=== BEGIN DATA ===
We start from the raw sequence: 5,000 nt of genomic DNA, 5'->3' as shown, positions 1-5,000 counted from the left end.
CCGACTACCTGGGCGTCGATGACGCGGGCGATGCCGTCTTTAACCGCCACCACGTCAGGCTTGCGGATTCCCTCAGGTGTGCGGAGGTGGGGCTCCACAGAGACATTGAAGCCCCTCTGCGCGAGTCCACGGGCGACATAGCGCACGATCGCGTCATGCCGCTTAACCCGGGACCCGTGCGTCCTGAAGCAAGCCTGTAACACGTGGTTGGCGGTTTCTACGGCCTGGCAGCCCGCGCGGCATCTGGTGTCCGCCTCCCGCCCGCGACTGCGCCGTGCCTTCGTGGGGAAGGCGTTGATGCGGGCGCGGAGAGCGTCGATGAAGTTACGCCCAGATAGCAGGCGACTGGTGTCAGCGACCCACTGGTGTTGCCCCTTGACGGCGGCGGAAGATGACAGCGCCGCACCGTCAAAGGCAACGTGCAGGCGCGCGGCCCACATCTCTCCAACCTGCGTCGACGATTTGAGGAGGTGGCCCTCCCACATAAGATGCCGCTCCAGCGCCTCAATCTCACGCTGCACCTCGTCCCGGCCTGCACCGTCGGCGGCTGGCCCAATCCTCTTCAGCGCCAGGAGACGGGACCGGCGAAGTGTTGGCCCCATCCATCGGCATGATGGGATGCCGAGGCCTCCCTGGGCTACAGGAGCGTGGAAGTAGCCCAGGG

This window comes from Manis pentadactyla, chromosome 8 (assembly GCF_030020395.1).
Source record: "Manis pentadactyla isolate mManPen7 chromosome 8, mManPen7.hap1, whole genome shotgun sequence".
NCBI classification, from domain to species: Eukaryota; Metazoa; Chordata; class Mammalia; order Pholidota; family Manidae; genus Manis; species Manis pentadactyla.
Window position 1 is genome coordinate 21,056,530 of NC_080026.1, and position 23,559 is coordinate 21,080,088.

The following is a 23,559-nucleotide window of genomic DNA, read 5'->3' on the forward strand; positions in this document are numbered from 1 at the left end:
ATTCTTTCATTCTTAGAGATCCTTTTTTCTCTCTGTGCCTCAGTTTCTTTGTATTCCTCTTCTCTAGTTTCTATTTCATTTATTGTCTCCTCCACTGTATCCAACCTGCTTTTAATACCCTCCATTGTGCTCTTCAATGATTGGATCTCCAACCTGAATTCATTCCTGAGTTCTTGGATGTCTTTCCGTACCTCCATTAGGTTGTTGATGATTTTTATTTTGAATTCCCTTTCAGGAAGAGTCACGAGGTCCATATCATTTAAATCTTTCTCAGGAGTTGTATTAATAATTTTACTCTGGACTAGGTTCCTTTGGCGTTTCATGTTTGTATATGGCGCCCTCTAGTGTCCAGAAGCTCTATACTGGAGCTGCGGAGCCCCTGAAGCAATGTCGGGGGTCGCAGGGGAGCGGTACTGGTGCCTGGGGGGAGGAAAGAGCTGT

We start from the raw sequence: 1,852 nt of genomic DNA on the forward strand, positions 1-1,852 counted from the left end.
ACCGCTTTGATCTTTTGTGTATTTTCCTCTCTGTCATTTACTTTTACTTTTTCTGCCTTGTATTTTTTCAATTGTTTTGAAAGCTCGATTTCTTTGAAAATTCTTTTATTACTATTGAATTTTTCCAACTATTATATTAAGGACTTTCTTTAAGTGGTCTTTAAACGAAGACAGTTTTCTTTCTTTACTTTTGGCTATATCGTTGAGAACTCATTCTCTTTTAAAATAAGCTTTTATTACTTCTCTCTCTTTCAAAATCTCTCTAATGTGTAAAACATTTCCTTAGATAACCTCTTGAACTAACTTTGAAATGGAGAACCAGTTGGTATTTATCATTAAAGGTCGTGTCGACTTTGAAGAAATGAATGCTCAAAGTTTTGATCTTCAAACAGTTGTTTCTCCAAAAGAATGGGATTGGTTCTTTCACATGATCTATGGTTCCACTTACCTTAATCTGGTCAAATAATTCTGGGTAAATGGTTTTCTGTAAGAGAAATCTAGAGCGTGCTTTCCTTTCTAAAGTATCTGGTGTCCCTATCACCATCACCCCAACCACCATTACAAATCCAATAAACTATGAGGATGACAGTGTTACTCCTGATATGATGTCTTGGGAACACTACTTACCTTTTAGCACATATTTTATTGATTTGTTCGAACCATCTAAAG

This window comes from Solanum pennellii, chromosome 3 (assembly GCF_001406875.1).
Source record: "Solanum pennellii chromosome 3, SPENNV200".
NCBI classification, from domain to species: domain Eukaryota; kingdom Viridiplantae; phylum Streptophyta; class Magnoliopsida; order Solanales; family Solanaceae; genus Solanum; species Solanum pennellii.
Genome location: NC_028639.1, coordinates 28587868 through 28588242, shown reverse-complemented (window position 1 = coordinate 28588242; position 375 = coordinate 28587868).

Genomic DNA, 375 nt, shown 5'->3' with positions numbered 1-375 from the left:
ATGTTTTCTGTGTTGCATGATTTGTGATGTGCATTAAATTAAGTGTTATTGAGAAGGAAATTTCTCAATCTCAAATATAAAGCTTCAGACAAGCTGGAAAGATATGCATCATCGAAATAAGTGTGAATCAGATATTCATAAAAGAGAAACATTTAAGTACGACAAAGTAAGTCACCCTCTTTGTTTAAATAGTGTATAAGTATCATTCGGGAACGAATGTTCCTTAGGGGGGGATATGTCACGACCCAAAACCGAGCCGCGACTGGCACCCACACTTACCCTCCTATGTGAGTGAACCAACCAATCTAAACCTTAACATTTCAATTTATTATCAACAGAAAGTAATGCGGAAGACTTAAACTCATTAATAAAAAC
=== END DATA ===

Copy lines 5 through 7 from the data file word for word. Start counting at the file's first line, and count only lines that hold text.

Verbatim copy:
NCBI classification, from domain to species: Eukaryota; Metazoa; Chordata; class Mammalia; order Pholidota; family Manidae; genus Manis; species Manis pentadactyla.
Window position 1 is genome coordinate 21,056,530 of NC_080026.1, and position 23,559 is coordinate 21,080,088.

The following is a 23,559-nucleotide window of genomic DNA, read 5'->3' on the forward strand; positions in this document are numbered from 1 at the left end: